The study involved an intercontinental team of more than 200 researchers from 24 countries, who identified 24 previously unreported pre-Columbian archaeological sites in the southern, southwestern, central and northern regions of the Amazon, after scanning LiDAR data from areas totaling 5,300 square kilometers , which is equivalent to less than 0.1% of the Amazon.

These 24 sites reveal a variety of structures that indicate people were using different parts of the Amazon in different ways.

In the southern region, six earthworks that could be part of a fortified village of an ancient town square were discovered in the Alto Xingu Basin, in Mato Grosso.

“These villages had peripheral ditches, roads with curbs, raised sidewalks, artificial lagoons, dikes, fish ponds and other earthen structures”, which reveals the existence of “regional and organized policies between peers and an intermediate social form between autonomous villages within the Alto

In the southwest of the Amazon, ten earth structures were found that could be defensive and ceremonial sites, known as “geoglyphs”, says the researcher, in the municipalities of Senador Guiomard and Rio Branco, in Acre. Peripato explains that the presence of funerary urns in these types of sites and the absence of anthropogenic soils and ceramics “are evidence that the use of these structures was limited to religious and community gatherings.”

In the Guiana Shield region, six sites were discovered in the municipalities of Laranjal do Jari, Ferreira Gomes and Oiapoque, in Amapá. The earthen constructions found in the crowned mountains, called “permanent settlements” in the study, were used for both “ceremonial and domestic functions”, explains the researcher, while the megalithic structures served only as “ceremonial sites”.

In the Central Amazon, two earthen structures were found in the municipalities of Boa Vista do Ramos and Óbidos, in Amazonas and Pará, respectively. It is believed that these, in these regions, served as riverside sites in floodplains, “which were used to collect aquatic food during the rise and fall of river levels in the Amazon”, explains Peripato.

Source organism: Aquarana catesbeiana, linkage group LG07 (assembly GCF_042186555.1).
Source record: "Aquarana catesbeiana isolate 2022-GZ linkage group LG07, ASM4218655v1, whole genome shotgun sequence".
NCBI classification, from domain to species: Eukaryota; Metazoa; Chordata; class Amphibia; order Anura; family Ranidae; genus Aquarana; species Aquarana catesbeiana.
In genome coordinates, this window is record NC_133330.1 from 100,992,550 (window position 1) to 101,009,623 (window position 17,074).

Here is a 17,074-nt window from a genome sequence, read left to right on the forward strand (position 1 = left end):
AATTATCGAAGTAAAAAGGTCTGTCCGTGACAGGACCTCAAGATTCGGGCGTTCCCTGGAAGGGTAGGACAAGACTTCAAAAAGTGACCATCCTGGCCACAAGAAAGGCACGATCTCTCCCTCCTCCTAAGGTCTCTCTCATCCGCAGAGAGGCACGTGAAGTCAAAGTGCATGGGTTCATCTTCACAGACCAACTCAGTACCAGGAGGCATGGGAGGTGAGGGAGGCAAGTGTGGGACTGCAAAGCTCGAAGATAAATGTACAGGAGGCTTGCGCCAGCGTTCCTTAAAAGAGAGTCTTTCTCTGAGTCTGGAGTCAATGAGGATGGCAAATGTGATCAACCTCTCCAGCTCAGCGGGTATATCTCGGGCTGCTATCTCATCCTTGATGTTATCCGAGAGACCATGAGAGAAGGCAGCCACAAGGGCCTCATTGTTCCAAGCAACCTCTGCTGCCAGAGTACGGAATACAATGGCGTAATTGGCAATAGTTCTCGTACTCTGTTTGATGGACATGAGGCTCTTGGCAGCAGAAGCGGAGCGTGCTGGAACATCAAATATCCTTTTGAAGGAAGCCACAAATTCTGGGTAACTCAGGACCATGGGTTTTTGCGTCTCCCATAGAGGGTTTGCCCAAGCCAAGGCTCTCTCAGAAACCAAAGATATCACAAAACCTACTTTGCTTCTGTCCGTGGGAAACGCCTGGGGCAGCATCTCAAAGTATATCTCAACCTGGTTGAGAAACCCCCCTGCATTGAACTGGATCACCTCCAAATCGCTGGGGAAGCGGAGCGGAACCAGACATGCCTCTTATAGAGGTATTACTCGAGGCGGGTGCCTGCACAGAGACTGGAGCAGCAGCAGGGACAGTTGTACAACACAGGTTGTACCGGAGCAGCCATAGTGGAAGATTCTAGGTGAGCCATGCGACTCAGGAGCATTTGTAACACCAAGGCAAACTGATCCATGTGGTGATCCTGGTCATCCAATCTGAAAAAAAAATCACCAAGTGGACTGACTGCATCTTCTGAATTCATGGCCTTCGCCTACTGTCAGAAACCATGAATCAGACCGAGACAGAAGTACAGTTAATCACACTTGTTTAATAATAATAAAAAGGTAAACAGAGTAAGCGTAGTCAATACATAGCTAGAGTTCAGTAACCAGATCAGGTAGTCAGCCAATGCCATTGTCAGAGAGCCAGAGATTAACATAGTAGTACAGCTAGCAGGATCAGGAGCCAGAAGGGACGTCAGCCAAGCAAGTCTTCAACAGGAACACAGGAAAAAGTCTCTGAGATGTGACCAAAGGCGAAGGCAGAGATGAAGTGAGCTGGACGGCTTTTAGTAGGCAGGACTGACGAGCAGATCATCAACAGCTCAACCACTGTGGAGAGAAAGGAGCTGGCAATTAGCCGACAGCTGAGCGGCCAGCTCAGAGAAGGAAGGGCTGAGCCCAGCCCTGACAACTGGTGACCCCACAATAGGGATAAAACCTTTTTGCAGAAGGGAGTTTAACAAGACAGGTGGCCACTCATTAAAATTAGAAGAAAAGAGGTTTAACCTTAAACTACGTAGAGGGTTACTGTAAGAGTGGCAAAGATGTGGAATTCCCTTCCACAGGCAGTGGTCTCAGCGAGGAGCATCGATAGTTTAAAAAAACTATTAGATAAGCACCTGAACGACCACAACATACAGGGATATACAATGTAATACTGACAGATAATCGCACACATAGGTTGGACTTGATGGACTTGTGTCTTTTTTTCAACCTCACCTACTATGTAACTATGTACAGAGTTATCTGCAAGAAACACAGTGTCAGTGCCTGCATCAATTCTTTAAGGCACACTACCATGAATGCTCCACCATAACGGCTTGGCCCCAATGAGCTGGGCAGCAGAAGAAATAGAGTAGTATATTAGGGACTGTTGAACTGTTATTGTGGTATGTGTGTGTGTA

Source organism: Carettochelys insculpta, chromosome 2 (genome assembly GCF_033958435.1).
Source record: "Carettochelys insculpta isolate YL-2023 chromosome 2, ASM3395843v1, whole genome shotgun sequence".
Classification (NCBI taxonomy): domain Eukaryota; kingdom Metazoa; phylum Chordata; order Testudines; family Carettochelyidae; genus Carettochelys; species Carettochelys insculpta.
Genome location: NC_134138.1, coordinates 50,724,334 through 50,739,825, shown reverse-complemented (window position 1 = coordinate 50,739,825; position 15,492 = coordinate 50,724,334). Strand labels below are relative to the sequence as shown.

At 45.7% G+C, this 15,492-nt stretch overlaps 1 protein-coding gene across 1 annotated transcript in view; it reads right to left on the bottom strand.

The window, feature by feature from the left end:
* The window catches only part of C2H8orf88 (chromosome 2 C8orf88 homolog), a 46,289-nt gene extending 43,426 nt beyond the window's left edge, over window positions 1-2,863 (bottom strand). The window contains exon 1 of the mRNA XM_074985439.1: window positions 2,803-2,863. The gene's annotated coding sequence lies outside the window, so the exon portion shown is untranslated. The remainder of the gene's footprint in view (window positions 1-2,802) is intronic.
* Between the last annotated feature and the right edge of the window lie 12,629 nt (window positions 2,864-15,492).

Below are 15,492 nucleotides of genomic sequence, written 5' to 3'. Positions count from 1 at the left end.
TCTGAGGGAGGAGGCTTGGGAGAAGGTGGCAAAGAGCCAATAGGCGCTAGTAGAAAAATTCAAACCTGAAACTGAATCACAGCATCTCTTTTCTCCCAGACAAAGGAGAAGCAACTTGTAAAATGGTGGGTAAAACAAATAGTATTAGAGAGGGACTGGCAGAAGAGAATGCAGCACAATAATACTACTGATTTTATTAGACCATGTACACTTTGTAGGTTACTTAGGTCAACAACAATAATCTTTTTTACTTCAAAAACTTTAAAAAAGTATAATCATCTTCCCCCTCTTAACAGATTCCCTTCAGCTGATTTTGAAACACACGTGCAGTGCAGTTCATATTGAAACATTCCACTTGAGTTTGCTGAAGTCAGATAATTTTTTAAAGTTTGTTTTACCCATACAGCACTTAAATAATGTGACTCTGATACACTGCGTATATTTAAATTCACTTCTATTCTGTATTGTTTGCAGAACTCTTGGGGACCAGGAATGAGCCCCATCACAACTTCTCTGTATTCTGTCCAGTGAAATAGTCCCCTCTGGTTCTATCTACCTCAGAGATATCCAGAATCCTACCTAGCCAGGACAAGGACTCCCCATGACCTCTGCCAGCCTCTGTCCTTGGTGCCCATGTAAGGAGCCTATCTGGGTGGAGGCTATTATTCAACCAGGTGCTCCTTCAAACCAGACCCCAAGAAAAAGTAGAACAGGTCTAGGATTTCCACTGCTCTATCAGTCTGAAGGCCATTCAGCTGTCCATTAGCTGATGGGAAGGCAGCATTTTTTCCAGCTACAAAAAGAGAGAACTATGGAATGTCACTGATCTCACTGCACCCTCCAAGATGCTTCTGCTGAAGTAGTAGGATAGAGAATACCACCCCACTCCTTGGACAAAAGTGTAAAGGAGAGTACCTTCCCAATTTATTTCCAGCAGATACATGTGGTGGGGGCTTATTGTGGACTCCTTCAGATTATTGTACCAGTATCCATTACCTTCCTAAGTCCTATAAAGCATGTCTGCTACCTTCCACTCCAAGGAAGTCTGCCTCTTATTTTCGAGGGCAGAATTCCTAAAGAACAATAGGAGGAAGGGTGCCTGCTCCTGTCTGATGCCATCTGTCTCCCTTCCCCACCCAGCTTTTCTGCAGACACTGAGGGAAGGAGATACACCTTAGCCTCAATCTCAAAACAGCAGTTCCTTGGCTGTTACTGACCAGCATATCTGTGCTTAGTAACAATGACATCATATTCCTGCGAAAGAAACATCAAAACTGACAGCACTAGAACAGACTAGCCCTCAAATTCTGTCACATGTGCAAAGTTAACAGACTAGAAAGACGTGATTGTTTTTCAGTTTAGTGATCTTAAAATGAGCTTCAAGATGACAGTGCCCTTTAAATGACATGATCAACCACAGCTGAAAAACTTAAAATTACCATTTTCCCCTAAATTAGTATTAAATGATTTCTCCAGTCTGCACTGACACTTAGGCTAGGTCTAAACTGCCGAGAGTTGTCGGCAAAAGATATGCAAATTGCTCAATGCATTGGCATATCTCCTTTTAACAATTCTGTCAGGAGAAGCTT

Laurance says the study and related work suggests that indigenous groups in the Amazon had sophisticated means of rotational/shifting agriculture, irrigation, village development and defensive fortifications to help repel external attacks.

“This is causing researchers to reevaluate their thinking about the technical skills of the native Amazonian peoples, which were more advanced than many thought,” says the co-author.

The fight for recognition of indigenous territories

The research “demonstrates that the Amazon has always been the home of indigenous peoples”, says Toya Manchineri, general coordinator of the Coordination of Indigenous Organizations of the Brazilian Amazon (Coiab), which defends the rights of indigenous peoples to land, health, education , culture and sustainability, in a telephone.

He emphasizes that the data is very important, especially at a time when indigenous peoples in Brazil are “fighting a battle over the issue of the time frame”, a controversial thesis that would restrict the legal recognition of indigenous territories throughout the country.